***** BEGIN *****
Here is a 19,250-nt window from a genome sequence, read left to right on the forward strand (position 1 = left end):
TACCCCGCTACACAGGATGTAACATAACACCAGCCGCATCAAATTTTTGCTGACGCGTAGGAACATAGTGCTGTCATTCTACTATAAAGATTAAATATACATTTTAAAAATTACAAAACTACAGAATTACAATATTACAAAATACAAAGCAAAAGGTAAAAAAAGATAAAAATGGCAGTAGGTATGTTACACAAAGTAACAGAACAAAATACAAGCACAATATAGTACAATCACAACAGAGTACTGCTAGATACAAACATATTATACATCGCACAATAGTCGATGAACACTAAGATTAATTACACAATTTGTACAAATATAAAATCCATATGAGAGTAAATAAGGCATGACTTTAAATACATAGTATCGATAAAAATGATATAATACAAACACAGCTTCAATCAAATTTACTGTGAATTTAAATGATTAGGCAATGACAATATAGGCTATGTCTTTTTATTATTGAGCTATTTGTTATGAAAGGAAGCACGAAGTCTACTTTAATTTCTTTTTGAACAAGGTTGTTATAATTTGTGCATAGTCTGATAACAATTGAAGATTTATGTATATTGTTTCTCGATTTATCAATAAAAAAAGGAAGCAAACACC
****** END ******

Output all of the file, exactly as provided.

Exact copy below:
Here is a 19,250-nt window from a genome sequence, read left to right on the forward strand (position 1 = left end):
TACCCCGCTACACAGGATGTAACATAACACCAGCCGCATCAAATTTTTGCTGACGCGTAGGAACATAGTGCTGTCATTCTACTATAAAGATTAAATATACATTTTAAAAATTACAAAACTACAGAATTACAATATTACAAAATACAAAGCAAAAGGTAAAAAAAGATAAAAATGGCAGTAGGTATGTTACACAAAGTAACAGAACAAAATACAAGCACAATATAGTACAATCACAACAGAGTACTGCTAGATACAAACATATTATACATCGCACAATAGTCGATGAACACTAAGATTAATTACACAATTTGTACAAATATAAAATCCATATGAGAGTAAATAAGGCATGACTTTAAATACATAGTATCGATAAAAATGATATAATACAAACACAGCTTCAATCAAATTTACTGTGAATTTAAATGATTAGGCAATGACAATATAGGCTATGTCTTTTTATTATTGAGCTATTTGTTATGAAAGGAAGCACGAAGTCTACTTTAATTTCTTTTTGAACAAGGTTGTTATAATTTGTGCATAGTCTGATAACAATTGAAGATTTATGTATATTGTTTCTCGATTTATCAATAAAAAAAGGAAGCAAACACC